Regardless of which you choose, just remember: don’t shave without some type of smooth cream or oil. This will increase friction which is the enemy when shaving.
If you’re really in a pinch and have no shaving cream or oil on hand, reach for your bottle of conditioner to give the same smooth pathway for your razor.
Let your razor do the work! Don’t apply too much pressure, and instead use light, gentle strokes. If you’ve properly exfoliated and loosened up your hair follicle, and are using a sharp blade and shaving cream, your razor should easily glide over your skin. Tug too hard, and you’ll increase the risk of razor bumps and rashes.
Try to only go over each area of skin once. If you miss a spot, wait a little while for the skin to recover (waiting until the next day is ideal), and then go back over the patch. Even if there is some left over hair, trust me, nobody’s going to take a magnifying glass to your skin, so don’t stress it. Just try to do what’s best for your skin.
Shave with the grain
Yes, it’s harder to get a close shave when shaving with the grain (in the direction of your hair growth), but you should only shave against the grain for stubborn patches where it’s difficult to get a clean shave. Shaving against the grain tugs at your skin, causes hairs to twist up, and drastically increases the chances of nicks, ingrown hairs, and irritation. If you’re using a sharp blade and the rest of these tips, going with the grain can be just as effective and much more gentle.
Rinse blade each time
After each stroke, rinse your razor blade so that it doesn’t get clogged up and make shaving more patchy and difficult.
Take your time
We all have days when we’re in a hurry, so we run the razor over our skin at lighting speed, but doing so increases the risk of accidentally cutting yourself, or applying too much friction. If you’re in a rush and only have time for a five minute shower, save shaving for when you have more time to go slow and steady.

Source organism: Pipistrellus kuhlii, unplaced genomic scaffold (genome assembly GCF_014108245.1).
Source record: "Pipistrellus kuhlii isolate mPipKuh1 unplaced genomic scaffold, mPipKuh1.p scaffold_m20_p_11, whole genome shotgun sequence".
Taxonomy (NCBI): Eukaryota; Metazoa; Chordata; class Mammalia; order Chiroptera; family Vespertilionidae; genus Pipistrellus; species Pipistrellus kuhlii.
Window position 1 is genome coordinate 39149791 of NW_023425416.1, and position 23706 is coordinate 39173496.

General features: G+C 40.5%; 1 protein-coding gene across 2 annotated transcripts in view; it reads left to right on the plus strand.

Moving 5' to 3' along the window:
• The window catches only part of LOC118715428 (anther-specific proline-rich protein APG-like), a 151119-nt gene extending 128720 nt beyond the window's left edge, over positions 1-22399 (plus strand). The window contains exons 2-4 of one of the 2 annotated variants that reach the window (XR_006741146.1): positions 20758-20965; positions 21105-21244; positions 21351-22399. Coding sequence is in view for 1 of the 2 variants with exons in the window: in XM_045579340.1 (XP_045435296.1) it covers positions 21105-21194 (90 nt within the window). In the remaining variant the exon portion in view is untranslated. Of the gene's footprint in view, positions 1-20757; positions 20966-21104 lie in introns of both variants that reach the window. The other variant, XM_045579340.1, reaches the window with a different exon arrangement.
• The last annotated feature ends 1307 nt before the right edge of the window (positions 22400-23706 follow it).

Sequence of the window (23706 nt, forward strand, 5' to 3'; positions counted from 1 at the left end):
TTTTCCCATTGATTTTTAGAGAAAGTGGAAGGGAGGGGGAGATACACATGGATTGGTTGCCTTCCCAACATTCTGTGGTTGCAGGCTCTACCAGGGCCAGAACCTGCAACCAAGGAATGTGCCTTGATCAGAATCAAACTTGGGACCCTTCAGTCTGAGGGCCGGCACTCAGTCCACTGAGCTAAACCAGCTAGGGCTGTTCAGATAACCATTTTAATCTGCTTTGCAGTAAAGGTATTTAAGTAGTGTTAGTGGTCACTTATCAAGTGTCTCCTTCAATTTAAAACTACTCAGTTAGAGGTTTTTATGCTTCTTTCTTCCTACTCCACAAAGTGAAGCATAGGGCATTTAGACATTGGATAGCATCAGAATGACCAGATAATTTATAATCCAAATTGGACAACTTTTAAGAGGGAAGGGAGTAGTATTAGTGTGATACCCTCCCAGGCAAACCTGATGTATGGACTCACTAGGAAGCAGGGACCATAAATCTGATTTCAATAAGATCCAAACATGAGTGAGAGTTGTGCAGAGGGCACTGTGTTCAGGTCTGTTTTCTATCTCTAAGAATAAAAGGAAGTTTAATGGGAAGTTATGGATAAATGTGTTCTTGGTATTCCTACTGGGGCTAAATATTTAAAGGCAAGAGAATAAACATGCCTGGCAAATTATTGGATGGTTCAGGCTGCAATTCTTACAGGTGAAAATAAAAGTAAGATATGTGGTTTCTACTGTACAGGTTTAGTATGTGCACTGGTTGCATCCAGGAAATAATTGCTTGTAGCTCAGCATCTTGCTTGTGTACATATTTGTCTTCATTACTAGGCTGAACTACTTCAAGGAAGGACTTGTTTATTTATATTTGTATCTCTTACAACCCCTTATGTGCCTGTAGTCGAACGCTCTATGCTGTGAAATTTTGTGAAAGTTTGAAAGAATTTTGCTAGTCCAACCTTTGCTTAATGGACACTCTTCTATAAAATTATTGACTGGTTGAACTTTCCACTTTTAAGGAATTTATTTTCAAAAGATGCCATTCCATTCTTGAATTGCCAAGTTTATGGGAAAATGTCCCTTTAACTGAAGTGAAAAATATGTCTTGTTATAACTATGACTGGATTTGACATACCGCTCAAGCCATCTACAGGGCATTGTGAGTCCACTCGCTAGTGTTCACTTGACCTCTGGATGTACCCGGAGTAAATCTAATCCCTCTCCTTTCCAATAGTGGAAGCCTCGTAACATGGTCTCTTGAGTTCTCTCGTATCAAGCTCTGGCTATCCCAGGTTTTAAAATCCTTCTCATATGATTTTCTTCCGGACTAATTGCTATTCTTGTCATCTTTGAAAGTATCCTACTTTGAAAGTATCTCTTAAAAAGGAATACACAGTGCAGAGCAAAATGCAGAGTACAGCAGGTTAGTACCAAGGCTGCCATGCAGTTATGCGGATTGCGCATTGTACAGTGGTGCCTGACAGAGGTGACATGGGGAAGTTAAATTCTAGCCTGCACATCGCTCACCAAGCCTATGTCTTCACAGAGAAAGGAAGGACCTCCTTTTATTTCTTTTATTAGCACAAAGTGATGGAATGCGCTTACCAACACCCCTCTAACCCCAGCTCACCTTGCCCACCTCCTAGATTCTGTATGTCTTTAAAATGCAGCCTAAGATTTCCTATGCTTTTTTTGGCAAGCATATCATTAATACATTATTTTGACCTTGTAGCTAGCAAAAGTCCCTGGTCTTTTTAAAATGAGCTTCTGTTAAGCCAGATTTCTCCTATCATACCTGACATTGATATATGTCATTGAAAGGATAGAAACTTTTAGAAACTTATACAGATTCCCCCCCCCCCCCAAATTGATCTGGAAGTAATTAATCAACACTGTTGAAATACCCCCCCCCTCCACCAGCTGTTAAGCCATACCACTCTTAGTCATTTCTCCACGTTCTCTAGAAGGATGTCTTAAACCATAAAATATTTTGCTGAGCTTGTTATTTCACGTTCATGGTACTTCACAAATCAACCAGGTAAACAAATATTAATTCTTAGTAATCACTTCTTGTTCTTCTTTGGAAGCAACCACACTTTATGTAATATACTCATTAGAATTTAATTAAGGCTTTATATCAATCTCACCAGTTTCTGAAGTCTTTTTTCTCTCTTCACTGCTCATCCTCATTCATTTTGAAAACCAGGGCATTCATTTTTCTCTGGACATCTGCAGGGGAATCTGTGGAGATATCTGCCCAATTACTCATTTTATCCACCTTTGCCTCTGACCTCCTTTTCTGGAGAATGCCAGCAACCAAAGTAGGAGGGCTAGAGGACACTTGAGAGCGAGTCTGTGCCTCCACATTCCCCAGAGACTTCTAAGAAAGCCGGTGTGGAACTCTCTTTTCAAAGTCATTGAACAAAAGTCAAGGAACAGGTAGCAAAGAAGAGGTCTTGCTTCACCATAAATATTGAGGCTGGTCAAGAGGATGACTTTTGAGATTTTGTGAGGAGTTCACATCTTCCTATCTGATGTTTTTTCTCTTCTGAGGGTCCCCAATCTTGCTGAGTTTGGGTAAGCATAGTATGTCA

Rinse with cold water
Once your legs, face, or underarms are smooth as can be, hit them with a blast of cold water to help tighten the skin which will help prevent ingrown hairs.
Build back up that crucial hydration immediately after shaving with an alcohol and fragrance-free moisturizer. This will not only replenish moisture, but will also help calm the skin that may be raw after shaving. Make sure to stick to alcohol and fragrance free options, as those ingredients will do more damage to your skin by further depleting moisture and causing irritation.
Store razor in cool dry place
Leaving your razor in the warm damp environment in your shower will cause the blades to get rusty and dull quicker. On top of that, if it isn’t properly cleaned, the buildup of dead skin, soap, and shaving cream can lead to bacteria growth which is an infection waiting to happen.
Once you finish shaving, thoroughly clean your razor blade, and store it in a dry cabinet to increase its lifespan for as long as possible.
What to do if something goes wrong
Even with these tips, sometimes irritation is inevitable. If razor burn or ingrown hairs do occur use a soothing, oatmeal soap to help calm inflammation and keep the area clean so that nothing gets infected, apply warm water and pressure using a washcloth to soften the hair to encourage growth through the follicle rather than under, and apply an anti-inflammatory treatment like emu oil. Whatever you do, don't try to squeeze, pop, or extract any type of ingrown or bump. That’ll increase risk of infection and could cause scarring.
Whether or not you choose to shave is up to you. If you want to let your hair grow free, go for it, there will definitely be less irritation as a result. But if you do prefer the look and feel of smooth skin, keep these tips in mind next time you pull out your razor.
Thanks for your tips much appreciated